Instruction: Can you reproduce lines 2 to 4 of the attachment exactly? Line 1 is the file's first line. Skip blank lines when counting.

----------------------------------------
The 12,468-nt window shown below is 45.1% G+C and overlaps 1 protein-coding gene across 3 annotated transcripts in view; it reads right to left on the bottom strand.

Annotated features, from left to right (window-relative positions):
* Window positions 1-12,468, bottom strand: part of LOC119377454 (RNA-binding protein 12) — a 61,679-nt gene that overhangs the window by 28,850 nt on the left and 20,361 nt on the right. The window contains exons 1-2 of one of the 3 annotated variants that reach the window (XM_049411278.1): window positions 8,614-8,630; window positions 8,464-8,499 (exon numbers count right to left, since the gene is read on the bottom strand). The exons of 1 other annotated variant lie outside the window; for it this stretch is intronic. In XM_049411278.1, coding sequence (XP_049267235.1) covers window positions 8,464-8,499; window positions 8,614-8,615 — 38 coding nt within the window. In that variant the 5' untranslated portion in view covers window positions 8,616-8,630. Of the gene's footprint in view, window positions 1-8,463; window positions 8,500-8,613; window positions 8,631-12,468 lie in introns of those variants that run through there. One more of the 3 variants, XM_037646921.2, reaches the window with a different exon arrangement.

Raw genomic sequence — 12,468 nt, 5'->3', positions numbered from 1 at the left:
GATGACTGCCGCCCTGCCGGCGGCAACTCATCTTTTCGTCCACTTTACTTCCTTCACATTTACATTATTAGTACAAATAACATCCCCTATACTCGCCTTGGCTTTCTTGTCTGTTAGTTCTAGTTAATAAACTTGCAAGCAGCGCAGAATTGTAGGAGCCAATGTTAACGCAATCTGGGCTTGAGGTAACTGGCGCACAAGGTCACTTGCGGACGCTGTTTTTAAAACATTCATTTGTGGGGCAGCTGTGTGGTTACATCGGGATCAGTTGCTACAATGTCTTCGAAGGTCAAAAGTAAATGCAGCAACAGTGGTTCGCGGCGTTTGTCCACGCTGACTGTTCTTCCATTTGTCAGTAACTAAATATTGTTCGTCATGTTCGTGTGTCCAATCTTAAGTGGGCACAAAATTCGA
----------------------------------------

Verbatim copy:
Annotated features, from left to right (window-relative positions):
* Window positions 1-12,468, bottom strand: part of LOC119377454 (RNA-binding protein 12) — a 61,679-nt gene that overhangs the window by 28,850 nt on the left and 20,361 nt on the right. The window contains exons 1-2 of one of the 3 annotated variants that reach the window (XM_049411278.1): window positions 8,614-8,630; window positions 8,464-8,499 (exon numbers count right to left, since the gene is read on the bottom strand). The exons of 1 other annotated variant lie outside the window; for it this stretch is intronic. In XM_049411278.1, coding sequence (XP_049267235.1) covers window positions 8,464-8,499; window positions 8,614-8,615 — 38 coding nt within the window. In that variant the 5' untranslated portion in view covers window positions 8,616-8,630. Of the gene's footprint in view, window positions 1-8,463; window positions 8,500-8,613; window positions 8,631-12,468 lie in introns of those variants that run through there. One more of the 3 variants, XM_037646921.2, reaches the window with a different exon arrangement.

Raw genomic sequence — 12,468 nt, 5'->3', positions numbered from 1 at the left: